Since September 11, 2001, more than 2.2 million individuals have put on the uniform. After completing their duty, they return from service looking forward to a new life and career.
As an executive personal brand specialist, I have volunteered to help hundreds of military personnel make the transition and have seen the gap between what veterans can offer employers and what hiring managers perceive when recruiting from this workforce. Here the 10 examples of where that gap is most troubling.
1. Talking about ourselves is uncomfortable. In military service, we focus on the collective and protecting our brothers' back. To talk about our individual accomplishments feels like betraying those we served alongside. We are more comfortable saying “we” than “I”.
2. We come from a very structured environment. While serving, our work and personal time were scheduled for us. We were trained on drills and scenarios, giving us the power of preparedness. We are able to follow instruction, have respect for rules and meet deliverables with efficiency. We can also think creatively, adapt to new situations and improvise quite well.
3. Our spouses and families are an important part of our transition. Multiple relocations, excessive travel and long work hours are standard in the military. Some of us have only been home a short time. Encouraging a work/life balance and including our spouse in the on-boarding process will buy you loyalty with us.
4. We resist "the veteran" label at work. Our military career was what we did before working here. We may not want to wear that label in our next job. We seek to integrate and contribute -- we are not looking for a handout. Let us show you our strengths.
5. We don’t all have PTSD. In combat, we experienced difficult things because it was our job. If we have PTSD, then trust we are working through it. It is likely that many of your civilian employees have issues because of trauma. Please don't label me as fragile or unstable.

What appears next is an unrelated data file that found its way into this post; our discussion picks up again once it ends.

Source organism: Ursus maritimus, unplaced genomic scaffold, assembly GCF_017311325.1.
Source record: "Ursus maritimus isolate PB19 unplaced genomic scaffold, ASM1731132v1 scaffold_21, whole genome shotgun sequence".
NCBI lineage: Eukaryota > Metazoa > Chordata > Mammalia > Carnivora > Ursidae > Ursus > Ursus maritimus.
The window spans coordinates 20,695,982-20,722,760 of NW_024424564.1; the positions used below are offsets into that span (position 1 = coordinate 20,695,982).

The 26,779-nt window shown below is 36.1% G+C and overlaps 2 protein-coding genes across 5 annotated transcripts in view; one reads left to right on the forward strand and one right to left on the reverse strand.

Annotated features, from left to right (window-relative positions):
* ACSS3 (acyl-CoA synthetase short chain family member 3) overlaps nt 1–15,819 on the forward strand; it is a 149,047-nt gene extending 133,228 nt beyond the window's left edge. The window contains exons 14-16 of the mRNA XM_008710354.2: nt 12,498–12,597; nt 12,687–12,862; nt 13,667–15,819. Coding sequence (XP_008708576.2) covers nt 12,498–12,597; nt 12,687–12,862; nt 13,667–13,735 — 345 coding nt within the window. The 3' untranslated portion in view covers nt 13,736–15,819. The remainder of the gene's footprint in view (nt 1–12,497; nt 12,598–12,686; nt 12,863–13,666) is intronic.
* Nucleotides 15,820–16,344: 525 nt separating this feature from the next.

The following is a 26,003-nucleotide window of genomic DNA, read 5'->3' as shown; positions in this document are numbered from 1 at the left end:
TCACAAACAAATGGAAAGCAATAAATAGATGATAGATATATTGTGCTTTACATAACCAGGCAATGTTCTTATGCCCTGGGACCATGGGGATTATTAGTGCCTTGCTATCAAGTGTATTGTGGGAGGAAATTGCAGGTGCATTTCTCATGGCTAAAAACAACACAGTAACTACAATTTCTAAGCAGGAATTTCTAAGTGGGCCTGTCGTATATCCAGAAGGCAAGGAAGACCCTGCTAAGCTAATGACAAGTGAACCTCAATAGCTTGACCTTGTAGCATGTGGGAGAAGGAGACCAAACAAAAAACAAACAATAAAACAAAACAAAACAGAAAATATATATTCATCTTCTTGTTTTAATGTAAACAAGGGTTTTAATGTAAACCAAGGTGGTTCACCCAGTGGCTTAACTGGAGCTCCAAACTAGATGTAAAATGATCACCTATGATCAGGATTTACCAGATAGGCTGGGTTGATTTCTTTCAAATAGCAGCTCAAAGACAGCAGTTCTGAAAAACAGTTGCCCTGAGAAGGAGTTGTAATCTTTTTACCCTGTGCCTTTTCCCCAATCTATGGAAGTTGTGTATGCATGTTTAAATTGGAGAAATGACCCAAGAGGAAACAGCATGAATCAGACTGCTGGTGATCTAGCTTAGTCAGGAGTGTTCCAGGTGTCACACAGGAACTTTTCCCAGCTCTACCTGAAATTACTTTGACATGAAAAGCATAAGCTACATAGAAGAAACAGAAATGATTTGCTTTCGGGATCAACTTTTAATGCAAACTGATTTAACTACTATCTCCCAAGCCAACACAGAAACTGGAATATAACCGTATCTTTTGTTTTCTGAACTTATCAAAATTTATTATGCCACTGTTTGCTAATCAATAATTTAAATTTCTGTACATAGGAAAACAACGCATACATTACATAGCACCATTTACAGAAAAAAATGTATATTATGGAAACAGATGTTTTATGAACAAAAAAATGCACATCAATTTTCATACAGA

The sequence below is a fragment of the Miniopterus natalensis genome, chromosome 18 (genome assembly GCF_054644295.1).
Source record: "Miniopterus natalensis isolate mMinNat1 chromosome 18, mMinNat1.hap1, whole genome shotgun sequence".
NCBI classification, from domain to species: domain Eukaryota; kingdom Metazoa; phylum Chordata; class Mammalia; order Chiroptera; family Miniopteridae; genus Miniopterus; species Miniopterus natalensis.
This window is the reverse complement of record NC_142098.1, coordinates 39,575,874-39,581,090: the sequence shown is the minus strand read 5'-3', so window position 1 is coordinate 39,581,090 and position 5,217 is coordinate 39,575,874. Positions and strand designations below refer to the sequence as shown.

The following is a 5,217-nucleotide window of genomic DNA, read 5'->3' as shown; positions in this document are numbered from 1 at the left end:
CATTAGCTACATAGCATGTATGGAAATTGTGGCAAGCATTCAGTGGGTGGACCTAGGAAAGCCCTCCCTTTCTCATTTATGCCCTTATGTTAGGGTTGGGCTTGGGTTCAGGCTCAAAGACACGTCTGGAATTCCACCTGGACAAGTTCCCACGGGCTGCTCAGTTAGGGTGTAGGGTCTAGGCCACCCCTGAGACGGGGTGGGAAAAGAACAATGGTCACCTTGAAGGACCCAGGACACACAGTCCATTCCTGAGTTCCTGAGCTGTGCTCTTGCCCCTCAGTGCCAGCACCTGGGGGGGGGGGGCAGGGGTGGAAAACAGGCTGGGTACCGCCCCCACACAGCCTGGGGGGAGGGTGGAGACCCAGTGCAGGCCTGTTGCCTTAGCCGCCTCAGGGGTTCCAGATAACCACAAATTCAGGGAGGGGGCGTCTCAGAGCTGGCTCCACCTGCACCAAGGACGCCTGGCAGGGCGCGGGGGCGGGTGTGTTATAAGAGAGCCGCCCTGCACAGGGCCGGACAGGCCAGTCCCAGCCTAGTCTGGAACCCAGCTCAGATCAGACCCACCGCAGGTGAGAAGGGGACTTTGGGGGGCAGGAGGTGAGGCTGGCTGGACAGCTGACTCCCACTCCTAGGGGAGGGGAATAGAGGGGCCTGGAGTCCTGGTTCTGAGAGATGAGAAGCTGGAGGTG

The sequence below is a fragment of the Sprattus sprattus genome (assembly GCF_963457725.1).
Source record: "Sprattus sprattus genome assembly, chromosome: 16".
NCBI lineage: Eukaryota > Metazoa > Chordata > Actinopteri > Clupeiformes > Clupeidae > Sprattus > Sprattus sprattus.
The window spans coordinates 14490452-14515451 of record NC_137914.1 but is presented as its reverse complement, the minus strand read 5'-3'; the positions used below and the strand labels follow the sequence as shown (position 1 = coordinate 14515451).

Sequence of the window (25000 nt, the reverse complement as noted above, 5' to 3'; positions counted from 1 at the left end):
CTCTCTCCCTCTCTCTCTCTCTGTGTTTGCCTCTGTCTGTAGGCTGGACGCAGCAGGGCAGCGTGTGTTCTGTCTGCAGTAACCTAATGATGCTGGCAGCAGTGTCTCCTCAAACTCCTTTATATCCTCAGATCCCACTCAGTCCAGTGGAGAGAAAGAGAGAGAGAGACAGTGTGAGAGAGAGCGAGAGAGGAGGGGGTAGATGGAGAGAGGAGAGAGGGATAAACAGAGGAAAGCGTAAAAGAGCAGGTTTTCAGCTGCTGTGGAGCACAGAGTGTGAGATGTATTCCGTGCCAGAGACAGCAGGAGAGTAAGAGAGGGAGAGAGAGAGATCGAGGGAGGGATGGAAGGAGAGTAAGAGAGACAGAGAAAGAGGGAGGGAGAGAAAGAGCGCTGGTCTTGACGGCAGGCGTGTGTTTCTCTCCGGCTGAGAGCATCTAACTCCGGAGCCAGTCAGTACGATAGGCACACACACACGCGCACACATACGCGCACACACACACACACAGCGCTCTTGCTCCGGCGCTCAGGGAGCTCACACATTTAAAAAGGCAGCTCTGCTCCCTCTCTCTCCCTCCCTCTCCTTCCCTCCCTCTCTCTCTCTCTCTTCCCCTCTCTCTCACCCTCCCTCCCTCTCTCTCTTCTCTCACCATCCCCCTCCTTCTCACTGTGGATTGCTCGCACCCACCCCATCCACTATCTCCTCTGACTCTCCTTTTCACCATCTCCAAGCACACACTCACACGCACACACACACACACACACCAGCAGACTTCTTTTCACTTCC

6. We are used to stress and deadlines. In the military, we operated under tight deadlines and pressure. We know how to think quickly on our feet, be resilient in managing crisis, gather resources and effectively make decisions.
7. We are a mature workforce. While some of our counterparts might be immature, we are battle-tested, focused, adaptable and committed to success. This maturity is a huge asset for employers seeking a dedicated workforce who will commit to seeing a problem through to conclusion.
8. Company values are important to us. When you promote company values, mission and vision, we will believe you until proven otherwise. We have been well trained in the support and promotion of values. When your company says it believes in teamwork and supporting the community, please mean it.
9. Some of us still serve. Many of us serve our country in the Guard and Reserves. Know that our time spent in service might impact our work, but we will do everything in our power to make up for lost time in the office.
10. Most of us are unprepared for the transition. Millions of us have left the military in the past decade and have struggled to relate to civilian hiring managers. Understanding how to market ourselves with personal branding, networking skills and basic corporate nuances are important to us. We seek out these resources so you can evaluate us more efficiently.
The veteran workforce is one of the most skilled, trainable and dedicated group of individuals our nation has seen in generations. Helping employers understand the needs, goals and potential contribution of the veteran employee is not only the right thing to do, it is necessary for hiring managers to leverage this workforce.
When hiring managers are given the language and tools to understand veterans, and when veterans are empowered with the ability to clearly articulate their value, we can recruit, onboard and grow these talented and committed employees and leaders.
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